2023 Princeton Nisga’a Ni’isjoohl Memorial Pole Rematriation Team receives BCHF Award of Merit

Nisga’a Ni’isjoohl Memorial Pole Rematriation Team receives BCHF Award of Merit

Sim’oogit Ni’isjoohl (Chief Earl Stephens) and Noxs Ts’aawit (Dr. Amy Parent) stand with the Ni’isjoohl memorial pole in the National Museum of Scotland on Aug. 22, 2022. (Neil Hanna Photography)

The British Columbia Historical Federation is pleased to announce that Sigidimnak Nox Ts’aawit Dr. Amy Parent and the Nisga’a Ni’isjoohl Memorial Pole Rematriation team are recipients of an Award of Merit.  

Awards of Merit are awarded to individuals and organizations who have made a significant contribution to the study or promotion of British Columbia History. 

Through their steadfast determination to request the rematriation of the Ni’isjoohl memorial pole to Nisga’a territory without conditions, the team are cutting the path and setting the bar for the return of stolen cultural belongings and ancestors in British Columbia. The pole, belonging to the House of Ni’isjoohl from the Ganda (frog clan) in the Nisga’a Nation, was stolen in 1929 by anthropologist Marius Barbeau and sold to the Royal Scottish Museum (today known as the National Museum of Scotland). 

“In Nisga’a culture, we believe that this pole is alive with the spirits of our ancestor,” said Sim’oogit Ni’isjoohl, Chief Earl Stephens. “After nearly 100 years, we are finally able to bring our dear relative home to rest on Nisga’a lands. In means so much for us to have the Ni’isjoohl memorial pole returned to us, so that we can connect our family, nation and our future generations with our living history.”  

Together, Sigidimnak Nox Ts’aawit Dr. Amy Parent, and the Nisga’a Ni’isjoohl Memorial Pole Rematriation team, requested the pole’s return from the National Museum of Scotland on behalf of the Nisga’a Nation. Navigating differing cultural worldviews, the team successfully collaborated with the Museum to find compromises to longstanding museological protocols and challenged colonial practices which have been used to retain and withhold belongings and ancestors from their communities.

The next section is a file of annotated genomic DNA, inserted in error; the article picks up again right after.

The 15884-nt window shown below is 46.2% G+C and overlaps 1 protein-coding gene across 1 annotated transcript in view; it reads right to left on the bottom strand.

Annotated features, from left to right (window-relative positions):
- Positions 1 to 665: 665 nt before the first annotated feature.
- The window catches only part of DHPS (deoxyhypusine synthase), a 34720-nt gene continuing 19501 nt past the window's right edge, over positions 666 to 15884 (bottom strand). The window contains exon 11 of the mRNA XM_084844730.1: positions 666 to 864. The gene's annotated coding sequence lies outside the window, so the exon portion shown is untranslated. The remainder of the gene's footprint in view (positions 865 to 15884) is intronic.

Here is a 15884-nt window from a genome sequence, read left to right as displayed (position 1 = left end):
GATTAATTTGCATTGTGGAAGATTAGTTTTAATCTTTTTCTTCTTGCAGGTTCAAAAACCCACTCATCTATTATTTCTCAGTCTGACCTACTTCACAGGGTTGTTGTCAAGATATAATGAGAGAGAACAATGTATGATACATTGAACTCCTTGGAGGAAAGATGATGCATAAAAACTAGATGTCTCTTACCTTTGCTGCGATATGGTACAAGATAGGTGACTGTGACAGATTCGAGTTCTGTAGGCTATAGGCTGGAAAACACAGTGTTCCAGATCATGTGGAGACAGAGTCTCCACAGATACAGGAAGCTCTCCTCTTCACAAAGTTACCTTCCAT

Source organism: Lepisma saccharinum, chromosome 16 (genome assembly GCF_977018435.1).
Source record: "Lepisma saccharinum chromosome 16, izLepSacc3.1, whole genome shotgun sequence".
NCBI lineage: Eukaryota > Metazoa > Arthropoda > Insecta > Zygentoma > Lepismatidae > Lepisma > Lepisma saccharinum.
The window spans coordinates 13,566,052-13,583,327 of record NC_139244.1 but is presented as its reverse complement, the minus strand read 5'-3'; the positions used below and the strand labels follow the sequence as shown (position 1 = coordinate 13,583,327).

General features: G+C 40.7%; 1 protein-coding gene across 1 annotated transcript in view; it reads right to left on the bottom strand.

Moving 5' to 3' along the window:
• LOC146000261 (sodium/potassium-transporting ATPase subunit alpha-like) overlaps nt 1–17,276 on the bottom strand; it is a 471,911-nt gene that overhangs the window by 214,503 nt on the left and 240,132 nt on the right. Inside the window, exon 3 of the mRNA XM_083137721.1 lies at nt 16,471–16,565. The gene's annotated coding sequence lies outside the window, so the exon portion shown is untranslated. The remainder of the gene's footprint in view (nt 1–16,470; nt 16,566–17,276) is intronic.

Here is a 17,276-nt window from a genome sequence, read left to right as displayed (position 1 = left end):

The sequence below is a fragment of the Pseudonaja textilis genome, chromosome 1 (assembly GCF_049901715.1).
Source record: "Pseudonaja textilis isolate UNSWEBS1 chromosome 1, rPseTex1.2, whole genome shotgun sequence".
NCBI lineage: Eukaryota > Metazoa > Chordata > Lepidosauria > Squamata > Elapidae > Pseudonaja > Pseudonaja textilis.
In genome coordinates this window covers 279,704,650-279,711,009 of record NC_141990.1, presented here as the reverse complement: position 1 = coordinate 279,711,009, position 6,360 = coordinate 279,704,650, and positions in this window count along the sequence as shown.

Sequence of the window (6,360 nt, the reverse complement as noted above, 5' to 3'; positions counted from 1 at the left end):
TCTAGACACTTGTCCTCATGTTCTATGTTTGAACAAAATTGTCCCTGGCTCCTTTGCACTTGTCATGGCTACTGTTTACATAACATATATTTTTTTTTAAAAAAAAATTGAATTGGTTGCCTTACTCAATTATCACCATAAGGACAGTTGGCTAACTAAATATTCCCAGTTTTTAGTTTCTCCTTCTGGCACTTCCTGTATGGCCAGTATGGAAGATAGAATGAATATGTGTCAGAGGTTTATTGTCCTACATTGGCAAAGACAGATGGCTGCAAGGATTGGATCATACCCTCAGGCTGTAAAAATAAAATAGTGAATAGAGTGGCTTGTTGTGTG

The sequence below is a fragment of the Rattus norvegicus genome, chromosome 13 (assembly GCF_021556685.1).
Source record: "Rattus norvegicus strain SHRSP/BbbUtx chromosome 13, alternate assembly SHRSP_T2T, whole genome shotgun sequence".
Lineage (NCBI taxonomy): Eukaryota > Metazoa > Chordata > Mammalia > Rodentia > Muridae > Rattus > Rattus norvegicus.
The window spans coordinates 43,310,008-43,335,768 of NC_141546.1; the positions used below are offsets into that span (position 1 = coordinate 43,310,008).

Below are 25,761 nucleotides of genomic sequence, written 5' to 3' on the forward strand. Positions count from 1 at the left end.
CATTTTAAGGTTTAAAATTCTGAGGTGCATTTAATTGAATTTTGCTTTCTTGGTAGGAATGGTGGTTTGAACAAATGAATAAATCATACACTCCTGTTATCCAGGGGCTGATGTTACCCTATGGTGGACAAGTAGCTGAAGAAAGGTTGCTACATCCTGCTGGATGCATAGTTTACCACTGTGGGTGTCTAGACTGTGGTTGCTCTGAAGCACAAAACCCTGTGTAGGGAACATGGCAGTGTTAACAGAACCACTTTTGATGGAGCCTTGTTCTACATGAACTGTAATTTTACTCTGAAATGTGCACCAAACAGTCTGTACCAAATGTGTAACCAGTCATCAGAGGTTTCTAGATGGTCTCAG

The return of the pole to the Nisga’a People corrects a historic wrong and establishes a frame of reference through which Indigenous communities across British Columbia can find hope: “The repatriation of the Ni’isjoohl memorial pole to our family and Nation brings important legislation, such as the United Nations Declaration on the Rights of Indigenous Peoples, to life in a powerful way”, Parent added. “We hope that our story inspires our Indigenous relatives around the world to know that the impossible is possible when challenging colonial structures for the repatriation of our stolen cultural treasures. Justice for our ancestors will prevail.” 

The rematriation team consists of Sigidimnak Nox Ts’aawit (Dr. Amy Parent), Chief Ni’isjoohl (Chief Earl Stephens), Shawna Mackay from the House of Ni’isjooh, Hlgu Aama Gat (Donald Leeson, Chief Councillor, Laxgalt’sap Village Government), Apdii Laxha (Andrew Robinson, Nisg̱a’a Lisims Government Industry Relations Manager), Mmihlgum Maakskwhl Gakw (Pamela Brown) and Theresa Schober (Curator and Director of the Nisg̱a’a Museum). 

The award was presented at the Federation’s annual conference awards gala on July 22.